The Musicians Who Came In From the Cold

What was wrong at today’s lunchtime concert of the Church of the Epiphany? Its heating system was working properly.  It was about 15 degrees outside, and I would guess it was about 50 inside, which meant that the audience of 75 or so kept their coats and hats on during the one hour plus concert.

The hope was that the cold wouldn’t affect the musicians:  Irvin Peterson and Jeremy Filsell.  If it did, they sure kept the effects hidden.  The concert was a terrific one, as evidenced by the lengthy standing ovation at its end.

When I enter a concert hall and look at the program, I am comforted if I knew the selections being played, and worried if I do not.  Today was a day for worry, as I saw that the pieces were by Pierre Lantier, Paule Maurice, Eugene Bozza, Alfred Hollins, Cecile Chaminade, Leo Sowerby and (whew!) Jimmy Dorsey.  Who were these guys?  (Actually, it turns out that two of them were girls.)

I can’t say I know the answer to that question, except that they all wrote in the first half of the 20th century, and were either French or American.  I also learned that Lantier and Maurice were married to each other.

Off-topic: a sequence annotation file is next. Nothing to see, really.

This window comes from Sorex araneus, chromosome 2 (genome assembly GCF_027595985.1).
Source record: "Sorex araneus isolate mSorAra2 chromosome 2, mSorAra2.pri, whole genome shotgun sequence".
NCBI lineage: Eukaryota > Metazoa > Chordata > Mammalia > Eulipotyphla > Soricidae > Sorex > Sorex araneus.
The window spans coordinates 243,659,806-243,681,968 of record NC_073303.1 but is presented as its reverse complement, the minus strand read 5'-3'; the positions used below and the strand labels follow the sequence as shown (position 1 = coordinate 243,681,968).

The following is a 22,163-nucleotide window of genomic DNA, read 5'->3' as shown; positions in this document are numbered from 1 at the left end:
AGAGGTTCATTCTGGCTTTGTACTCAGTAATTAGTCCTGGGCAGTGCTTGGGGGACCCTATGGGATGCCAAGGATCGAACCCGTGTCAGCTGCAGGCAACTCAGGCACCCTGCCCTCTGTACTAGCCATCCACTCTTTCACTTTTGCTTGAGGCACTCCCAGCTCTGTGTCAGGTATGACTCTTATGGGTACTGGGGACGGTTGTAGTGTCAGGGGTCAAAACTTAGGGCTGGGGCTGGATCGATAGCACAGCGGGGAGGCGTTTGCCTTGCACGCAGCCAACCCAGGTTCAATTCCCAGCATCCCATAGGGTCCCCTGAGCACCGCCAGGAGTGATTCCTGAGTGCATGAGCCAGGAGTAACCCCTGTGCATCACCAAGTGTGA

Each of the musicians played two instruments.  Peterson, the tenor sax and the flute; Filsell, piano and organ.  Filsell is an exemplary musician.  I have heard him now several times on both instruments.  He is the church’s music director, the National Cathedral’s artist-in-residence, and a professor of organ at The Catholic University. Peterson, who was introduced as a member of the church, retired from 35 years as a member of the United States Marine Band (“The President’s Own”), a very select operation from which he retired in 2007, and teaches and performs around town.

To describe the pieces would not do them justice (you can look up the works of the composers on youtube, I assume, and I would suggest starting with Lantier’s Sicilienne for alto saxophone and piano).  But let it be said that Filsell is always top notch, and that Peterson can match him note for note.

No one minded the cold.


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